With reference to the power of the commissioner of the general land office to cancel an erroneous certificate of location issued by local land officers, see Cornelius v. Kessel, 128 U.S. 456 , 9 Sup. Ct. 122; Knight v. Association, 142 U.S. 161, 177 , 12 S. Sup. Ct. 258; Orchard v. Alexander, 157 U.S. 372 , 15 Sup. Ct. 635. It is, however, unnecessary to enter into any inquiry as to the power of the land department to issue duplicate in lieu of original scrip alleged to have been lost or destroyed, or even as to the regularity of the proceedings by which this certificate of location was canceled. It is enough that there is nothing to exempt this case from the ordinary rule that a patent is necessary to convey the legal title; that the certificate of location created, at best, but an equitable title; and that such a title is not sufficient to sustain an action of ejectment in the federal courts.
We pass, therefore, to the other question which arises on the contention of the plaintiff that he was in peaceable possession, holding under a claim or title, when the defendants forcibly dispossessed him, and that such prior possession under claim of title is sufficient to sustain this action against mere intruders. To an understanding of this question some further facts must be stated. In May, 1886, and before the certificate of location, one Trask, a surveyor, surveyed this tract of 80 acres, and laid it off into lots and blocks. This was done at the instance of Wallace, who held the scrip and power of attorney from Bourke, and who was proposing to establish the town or Wallace. On this plat block 22 was laid off into 24 lots, 12 facing north and 12 south, with an alley between them. On July 31, 1886, Bourke, by his at- [166 U.S. 493, 497] torney, Wallace, conveyed this block to plaintiff, the description in the deed being 'block 22 (twenty-two) in said town of Wallace, consisting of twenty-four town lots, each of 25 x 100 ft., and bounded on the north by Lockey St., on the south by Bank St. and on the west by Sixth St., on the east by Seventh St., the title of said land having been vested in the party of the first part by location of half-breed Sioux scrip issued to the said Walter Bourke, under an act of congress of July 17th, A. D. 1854, in exchange for lands held by said party of the first part at Lake Pepin, Minnesota, and now located and duly recorded in the U. S. land office with field notes of survey as provided by said act of congress, at Coeur d'Alene city, Idaho territory.'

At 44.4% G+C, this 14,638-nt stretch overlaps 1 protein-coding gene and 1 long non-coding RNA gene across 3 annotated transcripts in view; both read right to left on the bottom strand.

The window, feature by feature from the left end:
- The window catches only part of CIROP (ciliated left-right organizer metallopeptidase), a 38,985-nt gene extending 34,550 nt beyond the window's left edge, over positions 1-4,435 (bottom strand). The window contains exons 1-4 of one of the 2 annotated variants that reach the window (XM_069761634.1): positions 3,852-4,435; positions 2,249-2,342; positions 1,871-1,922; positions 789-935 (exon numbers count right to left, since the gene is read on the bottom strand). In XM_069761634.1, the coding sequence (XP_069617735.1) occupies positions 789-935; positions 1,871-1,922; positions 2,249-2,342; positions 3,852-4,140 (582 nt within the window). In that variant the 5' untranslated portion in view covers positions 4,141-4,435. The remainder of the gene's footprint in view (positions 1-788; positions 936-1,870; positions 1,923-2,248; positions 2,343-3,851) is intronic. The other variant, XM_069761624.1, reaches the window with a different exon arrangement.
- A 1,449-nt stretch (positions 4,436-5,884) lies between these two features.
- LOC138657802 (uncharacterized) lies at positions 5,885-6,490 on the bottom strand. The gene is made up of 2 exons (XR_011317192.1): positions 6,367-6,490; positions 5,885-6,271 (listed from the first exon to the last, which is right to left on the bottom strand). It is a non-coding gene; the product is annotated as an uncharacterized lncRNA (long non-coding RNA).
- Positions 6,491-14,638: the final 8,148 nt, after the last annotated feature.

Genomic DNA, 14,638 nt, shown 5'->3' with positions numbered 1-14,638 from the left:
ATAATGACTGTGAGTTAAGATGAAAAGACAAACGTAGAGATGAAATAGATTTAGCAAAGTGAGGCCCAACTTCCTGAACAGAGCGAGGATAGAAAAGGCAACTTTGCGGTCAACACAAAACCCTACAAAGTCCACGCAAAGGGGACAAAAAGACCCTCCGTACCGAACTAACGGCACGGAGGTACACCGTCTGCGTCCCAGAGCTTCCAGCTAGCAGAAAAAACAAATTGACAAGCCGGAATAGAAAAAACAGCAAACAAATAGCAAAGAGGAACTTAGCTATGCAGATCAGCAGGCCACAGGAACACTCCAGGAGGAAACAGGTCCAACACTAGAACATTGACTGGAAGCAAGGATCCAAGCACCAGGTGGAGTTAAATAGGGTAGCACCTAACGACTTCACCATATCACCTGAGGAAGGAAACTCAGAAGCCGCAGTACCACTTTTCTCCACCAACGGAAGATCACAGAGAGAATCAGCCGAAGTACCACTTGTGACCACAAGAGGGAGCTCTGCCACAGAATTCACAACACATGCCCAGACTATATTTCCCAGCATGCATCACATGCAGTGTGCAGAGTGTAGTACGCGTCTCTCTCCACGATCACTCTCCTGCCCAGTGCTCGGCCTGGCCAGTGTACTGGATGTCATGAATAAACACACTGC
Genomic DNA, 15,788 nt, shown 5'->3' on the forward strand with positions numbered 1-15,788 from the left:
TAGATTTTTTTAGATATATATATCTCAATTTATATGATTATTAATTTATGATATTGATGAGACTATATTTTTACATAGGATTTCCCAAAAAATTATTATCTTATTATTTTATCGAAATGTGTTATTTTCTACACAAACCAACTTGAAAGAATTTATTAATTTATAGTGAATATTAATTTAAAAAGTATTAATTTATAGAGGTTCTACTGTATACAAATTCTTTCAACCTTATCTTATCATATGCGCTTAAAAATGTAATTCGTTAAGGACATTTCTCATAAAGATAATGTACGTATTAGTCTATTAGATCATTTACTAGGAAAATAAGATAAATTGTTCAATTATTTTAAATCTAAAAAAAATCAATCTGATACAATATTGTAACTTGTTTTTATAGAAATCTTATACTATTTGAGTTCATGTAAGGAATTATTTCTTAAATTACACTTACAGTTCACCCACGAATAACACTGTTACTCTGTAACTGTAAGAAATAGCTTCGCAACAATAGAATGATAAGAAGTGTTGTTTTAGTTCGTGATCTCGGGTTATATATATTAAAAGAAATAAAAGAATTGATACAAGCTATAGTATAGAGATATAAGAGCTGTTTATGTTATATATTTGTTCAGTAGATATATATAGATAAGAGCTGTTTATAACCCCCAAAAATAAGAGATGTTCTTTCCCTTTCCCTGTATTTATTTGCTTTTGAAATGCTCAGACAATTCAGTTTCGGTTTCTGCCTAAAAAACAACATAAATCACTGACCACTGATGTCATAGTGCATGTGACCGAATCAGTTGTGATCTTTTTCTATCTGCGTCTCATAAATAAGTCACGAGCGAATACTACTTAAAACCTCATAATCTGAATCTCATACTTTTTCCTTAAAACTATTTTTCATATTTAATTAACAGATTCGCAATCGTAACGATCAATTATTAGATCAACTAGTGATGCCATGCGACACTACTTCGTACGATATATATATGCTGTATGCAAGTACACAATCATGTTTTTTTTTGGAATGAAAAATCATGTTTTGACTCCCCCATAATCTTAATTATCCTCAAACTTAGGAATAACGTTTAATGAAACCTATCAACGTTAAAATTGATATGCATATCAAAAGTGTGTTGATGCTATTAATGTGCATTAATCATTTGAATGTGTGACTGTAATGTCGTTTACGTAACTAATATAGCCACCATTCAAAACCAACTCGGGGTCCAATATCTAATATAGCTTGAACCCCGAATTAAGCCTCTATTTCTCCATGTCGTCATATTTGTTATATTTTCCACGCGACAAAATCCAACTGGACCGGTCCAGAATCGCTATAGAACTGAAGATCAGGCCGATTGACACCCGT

At the time of the certificate of location and of the deed, the 80- acre tract was covered with a dense growth of timber, and plaintiff, who put up a sawmill near by, proceeded, under contract with Wallace, to cut down the trees, and convert them into lumber at his mill. In this way, block 22 was substantially cleared of standing timber. Prior to February 19, 1889, plaintiff had built two houses on the noth half of the block. These houses were on lots in controversy in this action. There was no fencing around the block, or any part of it. Some board sidewalk had been placed by plaintiff in front of some of the lots, and on one side of the block; buy it was claimed by defendants that this was done in order to accommodate the travel passing between the depot and a hotel belonging to the plaintiff some little distance from the lots in controversy. There was a conflict in the testimony as to the condition of the block other than the lots upon which the houses were built, the defendants' testimony tending to show that it was covered over with stumps, fallen timber, and brush. In May, 1888, proceedings were taken before the county commissioners of Shoshone county for the incorporation of the town of Wallace. On February 19, 1889, there was a general taking possession of vacant lots, done apparently with a view to the acquiring of title under the townsite acts of congress; and among other lots these in controversy were taken possession of and fenced by the several defendants. There was [166 U.S. 493, 498] other testimony bearing upon the question of the alleged possession by plaintiff, but enough has been stated to outline the nature of the dispute between the parties. Of course, the verdict of the jury determines the questions of fact adversely to the plaintiff; and it is not the province of this court to review such determination or to examine the testimony further than to see that there was sufficient to justify the conclusions reached by the jury.